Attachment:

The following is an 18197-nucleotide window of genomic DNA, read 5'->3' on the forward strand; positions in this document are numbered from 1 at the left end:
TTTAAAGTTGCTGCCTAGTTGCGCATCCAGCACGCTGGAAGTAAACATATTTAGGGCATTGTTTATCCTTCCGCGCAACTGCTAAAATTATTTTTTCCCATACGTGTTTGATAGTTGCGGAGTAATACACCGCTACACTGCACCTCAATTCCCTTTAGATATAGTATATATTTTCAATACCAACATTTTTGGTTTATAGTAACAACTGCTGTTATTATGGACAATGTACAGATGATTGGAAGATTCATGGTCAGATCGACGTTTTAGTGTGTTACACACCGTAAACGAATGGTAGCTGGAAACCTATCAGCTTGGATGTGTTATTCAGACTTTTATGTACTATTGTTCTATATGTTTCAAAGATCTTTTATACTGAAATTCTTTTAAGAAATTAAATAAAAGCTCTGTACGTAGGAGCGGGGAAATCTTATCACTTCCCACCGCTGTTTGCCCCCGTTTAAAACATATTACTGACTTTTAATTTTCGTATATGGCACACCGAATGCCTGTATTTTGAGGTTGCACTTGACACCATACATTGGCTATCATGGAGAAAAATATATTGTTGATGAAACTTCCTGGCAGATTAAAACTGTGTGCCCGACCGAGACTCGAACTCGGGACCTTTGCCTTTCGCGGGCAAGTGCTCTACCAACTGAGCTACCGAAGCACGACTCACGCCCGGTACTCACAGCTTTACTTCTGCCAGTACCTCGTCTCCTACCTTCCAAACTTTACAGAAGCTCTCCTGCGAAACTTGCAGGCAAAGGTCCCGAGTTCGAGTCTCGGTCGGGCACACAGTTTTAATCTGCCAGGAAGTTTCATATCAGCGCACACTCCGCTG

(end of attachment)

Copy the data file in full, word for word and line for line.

The following is an 18197-nucleotide window of genomic DNA, read 5'->3' on the forward strand; positions in this document are numbered from 1 at the left end:
TTTAAAGTTGCTGCCTAGTTGCGCATCCAGCACGCTGGAAGTAAACATATTTAGGGCATTGTTTATCCTTCCGCGCAACTGCTAAAATTATTTTTTCCCATACGTGTTTGATAGTTGCGGAGTAATACACCGCTACACTGCACCTCAATTCCCTTTAGATATAGTATATATTTTCAATACCAACATTTTTGGTTTATAGTAACAACTGCTGTTATTATGGACAATGTACAGATGATTGGAAGATTCATGGTCAGATCGACGTTTTAGTGTGTTACACACCGTAAACGAATGGTAGCTGGAAACCTATCAGCTTGGATGTGTTATTCAGACTTTTATGTACTATTGTTCTATATGTTTCAAAGATCTTTTATACTGAAATTCTTTTAAGAAATTAAATAAAAGCTCTGTACGTAGGAGCGGGGAAATCTTATCACTTCCCACCGCTGTTTGCCCCCGTTTAAAACATATTACTGACTTTTAATTTTCGTATATGGCACACCGAATGCCTGTATTTTGAGGTTGCACTTGACACCATACATTGGCTATCATGGAGAAAAATATATTGTTGATGAAACTTCCTGGCAGATTAAAACTGTGTGCCCGACCGAGACTCGAACTCGGGACCTTTGCCTTTCGCGGGCAAGTGCTCTACCAACTGAGCTACCGAAGCACGACTCACGCCCGGTACTCACAGCTTTACTTCTGCCAGTACCTCGTCTCCTACCTTCCAAACTTTACAGAAGCTCTCCTGCGAAACTTGCAGGCAAAGGTCCCGAGTTCGAGTCTCGGTCGGGCACACAGTTTTAATCTGCCAGGAAGTTTCATATCAGCGCACACTCCGCTG